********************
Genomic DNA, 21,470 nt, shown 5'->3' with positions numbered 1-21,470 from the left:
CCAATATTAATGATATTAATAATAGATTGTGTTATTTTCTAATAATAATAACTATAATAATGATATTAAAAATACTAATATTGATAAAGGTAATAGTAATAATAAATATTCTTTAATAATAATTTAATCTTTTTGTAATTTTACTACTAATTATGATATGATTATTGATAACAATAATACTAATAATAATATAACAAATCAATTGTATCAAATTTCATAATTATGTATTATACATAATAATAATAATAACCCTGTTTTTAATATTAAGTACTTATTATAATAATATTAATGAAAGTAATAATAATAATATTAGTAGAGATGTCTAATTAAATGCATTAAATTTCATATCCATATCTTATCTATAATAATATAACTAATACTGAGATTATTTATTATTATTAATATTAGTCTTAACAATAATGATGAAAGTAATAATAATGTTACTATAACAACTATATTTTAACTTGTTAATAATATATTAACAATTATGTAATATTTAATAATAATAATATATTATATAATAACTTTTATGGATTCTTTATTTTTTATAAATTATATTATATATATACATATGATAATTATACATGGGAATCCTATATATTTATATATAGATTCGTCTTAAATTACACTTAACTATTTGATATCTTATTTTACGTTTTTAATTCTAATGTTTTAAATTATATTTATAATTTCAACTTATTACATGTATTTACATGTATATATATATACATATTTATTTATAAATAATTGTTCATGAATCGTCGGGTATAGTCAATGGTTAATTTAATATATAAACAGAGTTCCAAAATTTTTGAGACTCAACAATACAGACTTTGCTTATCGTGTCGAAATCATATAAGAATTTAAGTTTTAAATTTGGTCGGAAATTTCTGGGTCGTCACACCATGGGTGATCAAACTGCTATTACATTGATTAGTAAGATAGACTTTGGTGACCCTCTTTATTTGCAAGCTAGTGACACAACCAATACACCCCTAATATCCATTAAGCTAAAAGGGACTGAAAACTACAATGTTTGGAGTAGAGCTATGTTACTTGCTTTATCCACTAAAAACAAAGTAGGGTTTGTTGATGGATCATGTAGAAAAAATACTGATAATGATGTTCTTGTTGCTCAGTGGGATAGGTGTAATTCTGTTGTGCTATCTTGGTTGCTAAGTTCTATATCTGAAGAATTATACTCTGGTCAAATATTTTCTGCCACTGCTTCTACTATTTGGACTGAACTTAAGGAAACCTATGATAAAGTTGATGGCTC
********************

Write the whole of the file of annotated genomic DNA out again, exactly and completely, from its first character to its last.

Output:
Genomic DNA, 21,470 nt, shown 5'->3' with positions numbered 1-21,470 from the left:
CCAATATTAATGATATTAATAATAGATTGTGTTATTTTCTAATAATAATAACTATAATAATGATATTAAAAATACTAATATTGATAAAGGTAATAGTAATAATAAATATTCTTTAATAATAATTTAATCTTTTTGTAATTTTACTACTAATTATGATATGATTATTGATAACAATAATACTAATAATAATATAACAAATCAATTGTATCAAATTTCATAATTATGTATTATACATAATAATAATAATAACCCTGTTTTTAATATTAAGTACTTATTATAATAATATTAATGAAAGTAATAATAATAATATTAGTAGAGATGTCTAATTAAATGCATTAAATTTCATATCCATATCTTATCTATAATAATATAACTAATACTGAGATTATTTATTATTATTAATATTAGTCTTAACAATAATGATGAAAGTAATAATAATGTTACTATAACAACTATATTTTAACTTGTTAATAATATATTAACAATTATGTAATATTTAATAATAATAATATATTATATAATAACTTTTATGGATTCTTTATTTTTTATAAATTATATTATATATATACATATGATAATTATACATGGGAATCCTATATATTTATATATAGATTCGTCTTAAATTACACTTAACTATTTGATATCTTATTTTACGTTTTTAATTCTAATGTTTTAAATTATATTTATAATTTCAACTTATTACATGTATTTACATGTATATATATATACATATTTATTTATAAATAATTGTTCATGAATCGTCGGGTATAGTCAATGGTTAATTTAATATATAAACAGAGTTCCAAAATTTTTGAGACTCAACAATACAGACTTTGCTTATCGTGTCGAAATCATATAAGAATTTAAGTTTTAAATTTGGTCGGAAATTTCTGGGTCGTCACACCATGGGTGATCAAACTGCTATTACATTGATTAGTAAGATAGACTTTGGTGACCCTCTTTATTTGCAAGCTAGTGACACAACCAATACACCCCTAATATCCATTAAGCTAAAAGGGACTGAAAACTACAATGTTTGGAGTAGAGCTATGTTACTTGCTTTATCCACTAAAAACAAAGTAGGGTTTGTTGATGGATCATGTAGAAAAAATACTGATAATGATGTTCTTGTTGCTCAGTGGGATAGGTGTAATTCTGTTGTGCTATCTTGGTTGCTAAGTTCTATATCTGAAGAATTATACTCTGGTCAAATATTTTCTGCCACTGCTTCTACTATTTGGACTGAACTTAAGGAAACCTATGATAAAGTTGATGGCTC